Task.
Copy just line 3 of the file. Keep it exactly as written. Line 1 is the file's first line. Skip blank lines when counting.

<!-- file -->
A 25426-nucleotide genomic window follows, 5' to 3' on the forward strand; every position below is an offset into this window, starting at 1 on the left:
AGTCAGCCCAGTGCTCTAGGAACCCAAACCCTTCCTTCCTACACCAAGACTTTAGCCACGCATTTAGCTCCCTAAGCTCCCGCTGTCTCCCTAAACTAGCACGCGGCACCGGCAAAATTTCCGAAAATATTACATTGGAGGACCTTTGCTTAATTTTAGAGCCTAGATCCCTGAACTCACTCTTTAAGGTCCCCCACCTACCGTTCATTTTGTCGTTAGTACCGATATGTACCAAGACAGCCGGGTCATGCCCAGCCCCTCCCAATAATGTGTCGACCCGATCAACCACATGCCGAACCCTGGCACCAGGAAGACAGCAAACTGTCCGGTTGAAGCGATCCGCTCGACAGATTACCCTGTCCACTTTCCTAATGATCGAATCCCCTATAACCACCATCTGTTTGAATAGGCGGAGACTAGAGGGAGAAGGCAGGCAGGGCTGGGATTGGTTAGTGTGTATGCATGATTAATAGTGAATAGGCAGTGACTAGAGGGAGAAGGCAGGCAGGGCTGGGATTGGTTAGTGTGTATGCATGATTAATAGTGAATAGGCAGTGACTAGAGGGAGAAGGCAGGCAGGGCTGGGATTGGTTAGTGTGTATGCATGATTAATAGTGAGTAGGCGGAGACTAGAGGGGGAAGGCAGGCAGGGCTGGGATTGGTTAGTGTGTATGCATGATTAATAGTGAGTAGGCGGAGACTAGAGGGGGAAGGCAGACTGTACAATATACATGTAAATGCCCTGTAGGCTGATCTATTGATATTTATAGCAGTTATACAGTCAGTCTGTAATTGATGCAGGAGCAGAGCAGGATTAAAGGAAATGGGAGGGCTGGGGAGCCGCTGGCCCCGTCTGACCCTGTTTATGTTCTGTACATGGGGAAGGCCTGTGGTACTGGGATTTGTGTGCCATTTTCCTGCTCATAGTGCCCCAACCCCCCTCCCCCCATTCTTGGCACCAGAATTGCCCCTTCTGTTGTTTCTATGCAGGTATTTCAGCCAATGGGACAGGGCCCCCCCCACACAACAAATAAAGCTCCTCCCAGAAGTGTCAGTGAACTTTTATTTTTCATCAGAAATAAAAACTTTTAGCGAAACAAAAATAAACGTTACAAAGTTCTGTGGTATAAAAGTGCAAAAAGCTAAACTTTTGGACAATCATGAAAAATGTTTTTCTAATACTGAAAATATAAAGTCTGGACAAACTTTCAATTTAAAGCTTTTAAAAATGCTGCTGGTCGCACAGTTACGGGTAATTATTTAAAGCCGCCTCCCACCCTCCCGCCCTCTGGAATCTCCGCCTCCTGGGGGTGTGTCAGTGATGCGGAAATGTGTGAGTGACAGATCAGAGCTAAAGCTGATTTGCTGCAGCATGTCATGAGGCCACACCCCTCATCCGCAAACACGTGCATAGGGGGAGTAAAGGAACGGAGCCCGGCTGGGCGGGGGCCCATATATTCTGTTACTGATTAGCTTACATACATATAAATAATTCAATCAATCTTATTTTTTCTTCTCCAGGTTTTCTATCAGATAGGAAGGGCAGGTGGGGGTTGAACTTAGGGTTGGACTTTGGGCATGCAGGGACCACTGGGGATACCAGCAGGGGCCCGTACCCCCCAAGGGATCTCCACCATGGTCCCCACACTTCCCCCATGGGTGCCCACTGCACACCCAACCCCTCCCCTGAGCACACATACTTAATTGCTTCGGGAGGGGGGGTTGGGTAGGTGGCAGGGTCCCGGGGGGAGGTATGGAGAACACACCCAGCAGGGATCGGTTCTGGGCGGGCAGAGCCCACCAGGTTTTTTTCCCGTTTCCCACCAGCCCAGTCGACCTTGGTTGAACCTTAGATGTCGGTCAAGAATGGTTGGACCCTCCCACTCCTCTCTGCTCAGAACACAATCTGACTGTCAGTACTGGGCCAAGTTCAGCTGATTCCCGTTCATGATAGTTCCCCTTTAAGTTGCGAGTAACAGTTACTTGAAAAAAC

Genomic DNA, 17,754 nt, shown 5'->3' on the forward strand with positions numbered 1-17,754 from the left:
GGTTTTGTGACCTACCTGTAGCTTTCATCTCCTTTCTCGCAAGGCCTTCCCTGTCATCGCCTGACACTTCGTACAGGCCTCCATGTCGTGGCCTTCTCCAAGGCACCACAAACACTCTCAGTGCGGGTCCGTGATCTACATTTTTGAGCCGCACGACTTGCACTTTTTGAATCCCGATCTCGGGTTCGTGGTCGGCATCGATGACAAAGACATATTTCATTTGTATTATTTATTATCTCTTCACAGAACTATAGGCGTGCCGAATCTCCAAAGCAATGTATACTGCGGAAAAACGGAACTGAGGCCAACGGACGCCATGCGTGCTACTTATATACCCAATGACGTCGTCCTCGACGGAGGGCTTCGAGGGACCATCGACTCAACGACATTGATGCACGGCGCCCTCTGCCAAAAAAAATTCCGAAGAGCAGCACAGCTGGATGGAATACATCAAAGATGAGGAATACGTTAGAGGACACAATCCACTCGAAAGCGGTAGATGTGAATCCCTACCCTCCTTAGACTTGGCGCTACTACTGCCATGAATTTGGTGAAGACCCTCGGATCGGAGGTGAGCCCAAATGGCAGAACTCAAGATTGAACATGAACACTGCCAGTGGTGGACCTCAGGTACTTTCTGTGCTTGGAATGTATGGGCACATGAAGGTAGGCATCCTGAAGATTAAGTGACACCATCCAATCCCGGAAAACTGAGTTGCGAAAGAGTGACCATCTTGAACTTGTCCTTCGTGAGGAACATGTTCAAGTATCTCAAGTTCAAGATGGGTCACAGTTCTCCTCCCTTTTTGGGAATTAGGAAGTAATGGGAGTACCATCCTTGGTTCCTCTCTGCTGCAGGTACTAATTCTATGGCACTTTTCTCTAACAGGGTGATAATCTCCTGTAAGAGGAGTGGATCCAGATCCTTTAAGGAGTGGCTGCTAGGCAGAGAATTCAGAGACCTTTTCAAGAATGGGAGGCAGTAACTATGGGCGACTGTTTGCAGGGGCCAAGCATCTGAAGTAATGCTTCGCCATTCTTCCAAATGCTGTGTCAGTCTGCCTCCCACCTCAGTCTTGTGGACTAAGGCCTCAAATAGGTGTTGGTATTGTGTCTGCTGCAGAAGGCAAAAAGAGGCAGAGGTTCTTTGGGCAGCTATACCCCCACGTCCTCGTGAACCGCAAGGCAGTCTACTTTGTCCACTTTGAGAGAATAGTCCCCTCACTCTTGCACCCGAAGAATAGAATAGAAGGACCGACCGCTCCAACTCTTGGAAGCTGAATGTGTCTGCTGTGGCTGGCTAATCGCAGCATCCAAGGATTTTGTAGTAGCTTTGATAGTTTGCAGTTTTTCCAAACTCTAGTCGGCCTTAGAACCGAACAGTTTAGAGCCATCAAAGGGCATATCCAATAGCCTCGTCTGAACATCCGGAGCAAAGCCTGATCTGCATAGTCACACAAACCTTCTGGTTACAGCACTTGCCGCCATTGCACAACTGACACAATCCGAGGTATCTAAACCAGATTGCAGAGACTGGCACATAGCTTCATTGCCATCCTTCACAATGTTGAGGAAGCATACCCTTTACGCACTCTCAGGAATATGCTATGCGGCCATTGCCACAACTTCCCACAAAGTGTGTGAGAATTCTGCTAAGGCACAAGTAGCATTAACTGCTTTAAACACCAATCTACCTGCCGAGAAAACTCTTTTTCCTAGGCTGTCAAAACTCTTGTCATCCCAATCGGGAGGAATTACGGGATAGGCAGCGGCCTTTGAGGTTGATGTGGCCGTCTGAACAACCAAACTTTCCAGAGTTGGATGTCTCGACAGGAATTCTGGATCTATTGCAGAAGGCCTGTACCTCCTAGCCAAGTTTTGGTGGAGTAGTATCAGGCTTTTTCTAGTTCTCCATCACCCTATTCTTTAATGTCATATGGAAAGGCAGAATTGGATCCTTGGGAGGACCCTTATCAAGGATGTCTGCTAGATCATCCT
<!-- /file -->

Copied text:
Genomic DNA, 17,754 nt, shown 5'->3' on the forward strand with positions numbered 1-17,754 from the left: